So, last week the ‘world’ celebrated World Book Day, on the face of it, a wonderful idea. It is the prevailing wisdom that children are falling out of love with the written word. A report by Common Sense Media, entitled “Children, Teens, and Reading,” suggests that, in the US, “since 1984, the percent of 13-year-olds who are weekly readers went down from 70% to 53%, and the percent of 17-year-olds who are weekly readers went from 64% to 40%.” The mechanism by which WBD aims to reverse this trend is to create an emotional connection between children and the characters in books. WBD encourages children to bring to life their favourite literary characters – hence the frightening number of Harry Potters stalking the streets on the big day. This is the 19th year there’s been a WBD. Organisers send resources and activities to participating schools. Millions of book vouchers reach children who can take them to a local bookseller and pick one of 10 designated books, or get £1 off any book at a participating bookshop. All of this sounds worthy, but the question remains – does any of it actually achieve the stated objective?
Because the ‘downside’ of World Book Day is that this has unwittingly become yet another source of competition between children, with the inevitable consequences for parents. Ian Midgley of the Hull Daily Mail comments “During World Parent Disruption Day poor bedraggled parents are charged with finding increasingly bizarre costumes at vast expense so their kids can wear them at school for a few hours before discarding them in the dressing up box never to be seen again.” Midgley goes on to say: “It’s a scam. A swizz. A Brave New World attempt to make us shell out endless more cash for endless more products we don’t need that has absolutely nothing to do with books or reading or literary endeavour.” Alice Winter of the Telegraph trawls through Twitter to showcase the struggles of costume prep for WBD in this illuminating feature: World Book Day costumes: a parent’s 7 stages of crisis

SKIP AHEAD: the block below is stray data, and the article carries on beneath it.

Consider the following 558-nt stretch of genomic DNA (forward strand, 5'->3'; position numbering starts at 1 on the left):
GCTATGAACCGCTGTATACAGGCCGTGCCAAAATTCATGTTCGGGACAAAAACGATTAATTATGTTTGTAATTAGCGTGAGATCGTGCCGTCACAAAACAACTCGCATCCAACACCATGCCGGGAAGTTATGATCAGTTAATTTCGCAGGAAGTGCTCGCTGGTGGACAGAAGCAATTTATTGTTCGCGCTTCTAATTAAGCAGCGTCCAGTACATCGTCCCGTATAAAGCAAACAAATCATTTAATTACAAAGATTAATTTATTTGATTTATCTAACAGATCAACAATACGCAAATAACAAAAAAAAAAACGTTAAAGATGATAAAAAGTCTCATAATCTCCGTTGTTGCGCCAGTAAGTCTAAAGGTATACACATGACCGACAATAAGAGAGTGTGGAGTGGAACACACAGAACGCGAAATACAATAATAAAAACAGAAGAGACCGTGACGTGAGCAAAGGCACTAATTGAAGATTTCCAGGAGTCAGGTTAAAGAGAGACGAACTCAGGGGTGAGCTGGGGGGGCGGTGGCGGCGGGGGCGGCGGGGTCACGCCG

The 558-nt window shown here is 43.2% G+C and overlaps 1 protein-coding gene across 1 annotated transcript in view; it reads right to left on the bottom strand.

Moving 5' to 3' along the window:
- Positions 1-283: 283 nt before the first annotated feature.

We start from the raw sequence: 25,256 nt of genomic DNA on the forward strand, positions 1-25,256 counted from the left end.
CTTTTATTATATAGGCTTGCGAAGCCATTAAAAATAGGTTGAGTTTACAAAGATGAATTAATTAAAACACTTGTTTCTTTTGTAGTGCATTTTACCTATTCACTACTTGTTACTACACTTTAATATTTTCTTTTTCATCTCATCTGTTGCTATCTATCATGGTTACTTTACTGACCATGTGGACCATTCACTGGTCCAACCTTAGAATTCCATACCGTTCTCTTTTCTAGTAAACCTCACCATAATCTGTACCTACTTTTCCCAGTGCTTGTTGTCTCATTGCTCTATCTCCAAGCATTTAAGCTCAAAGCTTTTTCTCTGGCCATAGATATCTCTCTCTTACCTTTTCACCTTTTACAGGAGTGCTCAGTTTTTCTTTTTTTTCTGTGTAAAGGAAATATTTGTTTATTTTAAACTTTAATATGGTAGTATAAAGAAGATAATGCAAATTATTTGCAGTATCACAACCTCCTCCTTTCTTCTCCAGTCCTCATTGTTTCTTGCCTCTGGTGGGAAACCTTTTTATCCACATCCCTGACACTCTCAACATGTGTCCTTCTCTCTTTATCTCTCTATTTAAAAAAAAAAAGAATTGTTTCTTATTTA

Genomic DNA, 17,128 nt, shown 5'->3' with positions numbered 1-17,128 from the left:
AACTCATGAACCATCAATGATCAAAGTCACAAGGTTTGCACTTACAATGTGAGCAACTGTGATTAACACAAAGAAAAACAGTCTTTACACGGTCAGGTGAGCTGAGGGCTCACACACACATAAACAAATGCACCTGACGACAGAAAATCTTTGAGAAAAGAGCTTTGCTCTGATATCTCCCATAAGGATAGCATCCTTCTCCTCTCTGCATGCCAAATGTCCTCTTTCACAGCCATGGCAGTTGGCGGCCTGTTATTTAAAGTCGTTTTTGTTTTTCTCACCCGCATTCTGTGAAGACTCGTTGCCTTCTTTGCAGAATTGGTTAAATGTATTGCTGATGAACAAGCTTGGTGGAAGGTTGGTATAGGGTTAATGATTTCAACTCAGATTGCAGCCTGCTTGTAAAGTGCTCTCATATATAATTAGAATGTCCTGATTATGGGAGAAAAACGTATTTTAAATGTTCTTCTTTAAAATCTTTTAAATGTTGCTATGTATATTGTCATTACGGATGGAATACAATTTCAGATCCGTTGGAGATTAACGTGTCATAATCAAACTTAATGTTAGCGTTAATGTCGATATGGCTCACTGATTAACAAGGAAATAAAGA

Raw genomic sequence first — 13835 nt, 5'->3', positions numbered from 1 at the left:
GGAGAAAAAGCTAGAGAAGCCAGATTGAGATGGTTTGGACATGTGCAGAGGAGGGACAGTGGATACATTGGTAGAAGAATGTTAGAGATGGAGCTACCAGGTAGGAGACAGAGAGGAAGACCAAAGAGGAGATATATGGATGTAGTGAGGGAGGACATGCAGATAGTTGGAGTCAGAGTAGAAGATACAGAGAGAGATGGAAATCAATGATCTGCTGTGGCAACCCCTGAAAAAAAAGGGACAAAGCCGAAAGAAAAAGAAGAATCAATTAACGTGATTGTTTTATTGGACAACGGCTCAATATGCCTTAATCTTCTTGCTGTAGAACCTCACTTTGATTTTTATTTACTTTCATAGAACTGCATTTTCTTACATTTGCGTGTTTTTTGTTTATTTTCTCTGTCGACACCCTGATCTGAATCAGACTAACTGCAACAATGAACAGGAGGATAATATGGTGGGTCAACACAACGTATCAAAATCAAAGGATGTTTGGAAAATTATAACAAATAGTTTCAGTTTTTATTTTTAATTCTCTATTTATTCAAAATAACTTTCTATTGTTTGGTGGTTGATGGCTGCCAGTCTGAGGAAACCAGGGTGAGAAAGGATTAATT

As an author (I write a light-hearted crime series set in India and featuring a baby elephant, the first of which is The Unexpected Inheritance of Inspector Chopra) I sit uncomfortably on the fence. For me the vision of WBD is sound. Children learn through fantasy and role-play – this has been amply demonstrated through research. In their paper “Symbolic Play and Emergent Literacy” Sandra J. Stone and William Stone state: “Both literacy and symbolic play require the ability to use words, gestures or mental images to represent actual objects, events or actions. The very nature of symbolic play … has an intimate relationship with reading and writing … in that children use similar representational mental processes in both.” Yet unintended consequences are also part and parcel of such schemes, as Midgley suggests.
I work in a university. Evidence-based thinking is part of our DNA, and so, personally, I’d like to see a systematic review of WBD – what evidence is there that it really enables reading, or embeds a love of literature? If so, what is the effect size? Does this effect persist as the child ages? I know, I know, I’m a killjoy. But, then again, some argue that the millions spent on WBD costumes each year might be better spent on books. Now, that’s a novel idea.